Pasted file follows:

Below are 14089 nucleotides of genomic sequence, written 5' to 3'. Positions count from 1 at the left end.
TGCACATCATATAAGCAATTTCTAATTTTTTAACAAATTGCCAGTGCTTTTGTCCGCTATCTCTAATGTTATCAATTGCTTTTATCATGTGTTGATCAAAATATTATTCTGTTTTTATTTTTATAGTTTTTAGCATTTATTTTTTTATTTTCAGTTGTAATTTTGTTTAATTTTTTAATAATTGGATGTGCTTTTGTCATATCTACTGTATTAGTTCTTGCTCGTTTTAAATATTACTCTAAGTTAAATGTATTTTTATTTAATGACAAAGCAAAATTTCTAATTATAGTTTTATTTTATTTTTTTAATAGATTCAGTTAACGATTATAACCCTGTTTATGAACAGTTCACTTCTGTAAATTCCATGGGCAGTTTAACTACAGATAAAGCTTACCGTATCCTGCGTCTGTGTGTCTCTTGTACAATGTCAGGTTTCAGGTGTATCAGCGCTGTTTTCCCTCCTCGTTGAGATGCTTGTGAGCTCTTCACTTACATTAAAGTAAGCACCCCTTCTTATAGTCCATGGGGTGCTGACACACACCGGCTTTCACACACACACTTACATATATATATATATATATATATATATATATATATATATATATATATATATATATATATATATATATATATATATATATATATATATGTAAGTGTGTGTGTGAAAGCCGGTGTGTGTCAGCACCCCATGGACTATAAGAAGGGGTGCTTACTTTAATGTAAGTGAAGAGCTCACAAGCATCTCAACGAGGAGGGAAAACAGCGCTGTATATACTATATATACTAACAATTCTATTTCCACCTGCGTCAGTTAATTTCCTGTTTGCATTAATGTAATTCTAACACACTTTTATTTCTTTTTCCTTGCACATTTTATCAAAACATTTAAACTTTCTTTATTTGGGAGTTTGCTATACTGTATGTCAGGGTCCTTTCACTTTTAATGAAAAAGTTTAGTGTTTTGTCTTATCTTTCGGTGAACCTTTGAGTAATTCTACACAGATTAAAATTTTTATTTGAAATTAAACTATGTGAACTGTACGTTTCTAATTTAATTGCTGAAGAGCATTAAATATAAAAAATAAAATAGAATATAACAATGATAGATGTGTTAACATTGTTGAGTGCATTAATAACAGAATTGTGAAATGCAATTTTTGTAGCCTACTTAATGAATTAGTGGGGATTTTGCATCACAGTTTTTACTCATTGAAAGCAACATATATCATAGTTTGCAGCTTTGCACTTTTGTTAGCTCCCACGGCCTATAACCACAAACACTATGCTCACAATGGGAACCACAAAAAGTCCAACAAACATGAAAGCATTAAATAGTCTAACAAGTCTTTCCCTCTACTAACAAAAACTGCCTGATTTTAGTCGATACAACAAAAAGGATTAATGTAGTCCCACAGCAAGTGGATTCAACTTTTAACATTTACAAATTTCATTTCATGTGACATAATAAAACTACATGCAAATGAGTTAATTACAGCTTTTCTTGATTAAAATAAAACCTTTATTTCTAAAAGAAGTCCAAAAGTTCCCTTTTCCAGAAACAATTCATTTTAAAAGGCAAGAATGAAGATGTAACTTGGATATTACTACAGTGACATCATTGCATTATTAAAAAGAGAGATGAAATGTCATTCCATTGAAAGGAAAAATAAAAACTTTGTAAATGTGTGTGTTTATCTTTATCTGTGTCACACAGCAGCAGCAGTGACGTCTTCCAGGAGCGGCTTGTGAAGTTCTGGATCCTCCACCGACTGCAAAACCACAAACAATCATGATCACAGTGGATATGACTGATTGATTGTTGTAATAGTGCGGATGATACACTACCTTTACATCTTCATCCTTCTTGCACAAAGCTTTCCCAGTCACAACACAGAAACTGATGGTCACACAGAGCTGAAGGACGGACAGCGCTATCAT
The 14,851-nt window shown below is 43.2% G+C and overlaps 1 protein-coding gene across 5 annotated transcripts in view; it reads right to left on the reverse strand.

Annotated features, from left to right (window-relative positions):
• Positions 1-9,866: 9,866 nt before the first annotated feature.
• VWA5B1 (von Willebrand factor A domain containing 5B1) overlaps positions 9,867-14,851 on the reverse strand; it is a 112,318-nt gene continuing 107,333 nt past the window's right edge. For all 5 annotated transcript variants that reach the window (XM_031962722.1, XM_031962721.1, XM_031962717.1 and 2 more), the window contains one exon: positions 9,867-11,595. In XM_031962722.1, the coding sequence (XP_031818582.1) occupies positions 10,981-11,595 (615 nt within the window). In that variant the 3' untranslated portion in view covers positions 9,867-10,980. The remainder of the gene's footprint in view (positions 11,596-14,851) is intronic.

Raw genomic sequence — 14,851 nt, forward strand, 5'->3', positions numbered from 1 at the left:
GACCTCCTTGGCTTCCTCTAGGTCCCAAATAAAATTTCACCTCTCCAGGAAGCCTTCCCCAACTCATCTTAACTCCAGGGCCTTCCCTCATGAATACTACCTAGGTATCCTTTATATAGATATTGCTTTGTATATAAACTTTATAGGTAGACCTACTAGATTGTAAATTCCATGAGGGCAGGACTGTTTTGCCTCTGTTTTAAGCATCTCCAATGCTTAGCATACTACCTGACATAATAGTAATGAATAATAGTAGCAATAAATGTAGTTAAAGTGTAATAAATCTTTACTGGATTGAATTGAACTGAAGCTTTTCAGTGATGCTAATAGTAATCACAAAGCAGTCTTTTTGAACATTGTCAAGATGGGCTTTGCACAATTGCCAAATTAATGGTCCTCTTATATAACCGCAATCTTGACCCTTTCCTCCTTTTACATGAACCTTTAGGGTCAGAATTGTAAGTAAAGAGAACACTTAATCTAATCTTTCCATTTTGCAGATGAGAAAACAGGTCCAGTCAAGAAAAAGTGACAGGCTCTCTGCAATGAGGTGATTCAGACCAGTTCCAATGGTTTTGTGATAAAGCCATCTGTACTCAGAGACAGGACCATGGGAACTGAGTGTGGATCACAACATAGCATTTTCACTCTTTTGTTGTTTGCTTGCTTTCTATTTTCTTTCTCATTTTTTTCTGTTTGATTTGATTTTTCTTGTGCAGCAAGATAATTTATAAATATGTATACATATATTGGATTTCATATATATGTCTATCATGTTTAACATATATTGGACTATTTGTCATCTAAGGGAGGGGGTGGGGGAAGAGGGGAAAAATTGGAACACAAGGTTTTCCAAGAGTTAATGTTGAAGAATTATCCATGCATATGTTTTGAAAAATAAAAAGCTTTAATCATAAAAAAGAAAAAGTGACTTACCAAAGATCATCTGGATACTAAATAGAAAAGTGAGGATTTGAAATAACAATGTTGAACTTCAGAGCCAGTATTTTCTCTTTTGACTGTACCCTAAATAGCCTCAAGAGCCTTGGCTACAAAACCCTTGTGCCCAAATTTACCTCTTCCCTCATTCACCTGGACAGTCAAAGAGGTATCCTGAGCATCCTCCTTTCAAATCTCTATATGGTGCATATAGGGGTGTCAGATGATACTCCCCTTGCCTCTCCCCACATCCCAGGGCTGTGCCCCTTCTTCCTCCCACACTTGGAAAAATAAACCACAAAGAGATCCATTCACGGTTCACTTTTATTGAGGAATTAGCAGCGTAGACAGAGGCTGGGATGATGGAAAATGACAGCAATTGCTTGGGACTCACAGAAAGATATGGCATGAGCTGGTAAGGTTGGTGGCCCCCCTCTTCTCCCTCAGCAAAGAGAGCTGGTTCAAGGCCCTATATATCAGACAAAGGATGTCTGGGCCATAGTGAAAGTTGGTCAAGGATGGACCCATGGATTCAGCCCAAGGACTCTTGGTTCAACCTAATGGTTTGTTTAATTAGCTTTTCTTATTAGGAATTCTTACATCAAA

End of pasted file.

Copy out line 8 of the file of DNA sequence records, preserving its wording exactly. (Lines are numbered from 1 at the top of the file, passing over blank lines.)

GACCTCCTTGGCTTCCTCTAGGTCCCAAATAAAATTTCACCTCTCCAGGAAGCCTTCCCCAACTCATCTTAACTCCAGGGCCTTCCCTCATGAATACTACCTAGGTATCCTTTATATAGATATTGCTTTGTATATAAACTTTATAGGTAGACCTACTAGATTGTAAATTCCATGAGGGCAGGACTGTTTTGCCTCTGTTTTAAGCATCTCCAATGCTTAGCATACTACCTGACATAATAGTAATGAATAATAGTAGCAATAAATGTAGTTAAAGTGTAATAAATCTTTACTGGATTGAATTGAACTGAAGCTTTTCAGTGATGCTAATAGTAATCACAAAGCAGTCTTTTTGAACATTGTCAAGATGGGCTTTGCACAATTGCCAAATTAATGGTCCTCTTATATAACCGCAATCTTGACCCTTTCCTCCTTTTACATGAACCTTTAGGGTCAGAATTGTAAGTAAAGAGAACACTTAATCTAATCTTTCCATTTTGCAGATGAGAAAACAGGTCCAGTCAAGAAAAAGTGACAGGCTCTCTGCAATGAGGTGATTCAGACCAGTTCCAATGGTTTTGTGATAAAGCCATCTGTACTCAGAGACAGGACCATGGGAACTGAGTGTGGATCACAACATAGCATTTTCACTCTTTTGTTGTTTGCTTGCTTTCTATTTTCTTTCTCATTTTTTTCTGTTTGATTTGATTTTTCTTGTGCAGCAAGATAATTTATAAATATGTATACATATATTGGATTTCATATATATGTCTATCATGTTTAACATATATTGGACTATTTGTCATCTAAGGGAGGGGGTGGGGGAAGAGGGGAAAAATTGGAACACAAGGTTTTCCAAGAGTTAATGTTGAAGAATTATCCATGCATATGTTTTGAAAAATAAAAAGCTTTAATCATAAAAAAGAAAAAGTGACTTACCAAAGATCATCTGGATACTAAATAGAAAAGTGAGGATTTGAAATAACAATGTTGAACTTCAGAGCCAGTATTTTCTCTTTTGACTGTACCCTAAATAGCCTCAAGAGCCTTGGCTACAAAACCCTTGTGCCCAAATTTACCTCTTCCCTCATTCACCTGGACAGTCAAAGAGGTATCCTGAGCATCCTCCTTTCAAATCTCTATATGGTGCATATAGGGGTGTCAGATGATACTCCCCTTGCCTCTCCCCACATCCCAGGGCTGTGCCCCTTCTTCCTCCCACACTTGGAAAAATAAACCACAAAGAGATCCATTCACGGTTCACTTTTATTGAGGAATTAGCAGCGTAGACAGAGGCTGGGATGATGGAAAATGACAGCAATTGCTTGGGACTCACAGAAAGATATGGCATGAGCTGGTAAGGTTGGTGGCCCCCCTCTTCTCCCTCAGCAAAGAGAGCTGGTTCAAGGCCCTATATATCAGACAAAGGATGTCTGGGCCATAGTGAAAGTTGGTCAAGGATGGACCCATGGATTCAGCCCAAGGACTCTTGGTTCAACCTAATGGTTTGTTTAATTAGCTTTTCTTATTAGGAATTCTTACATCAAA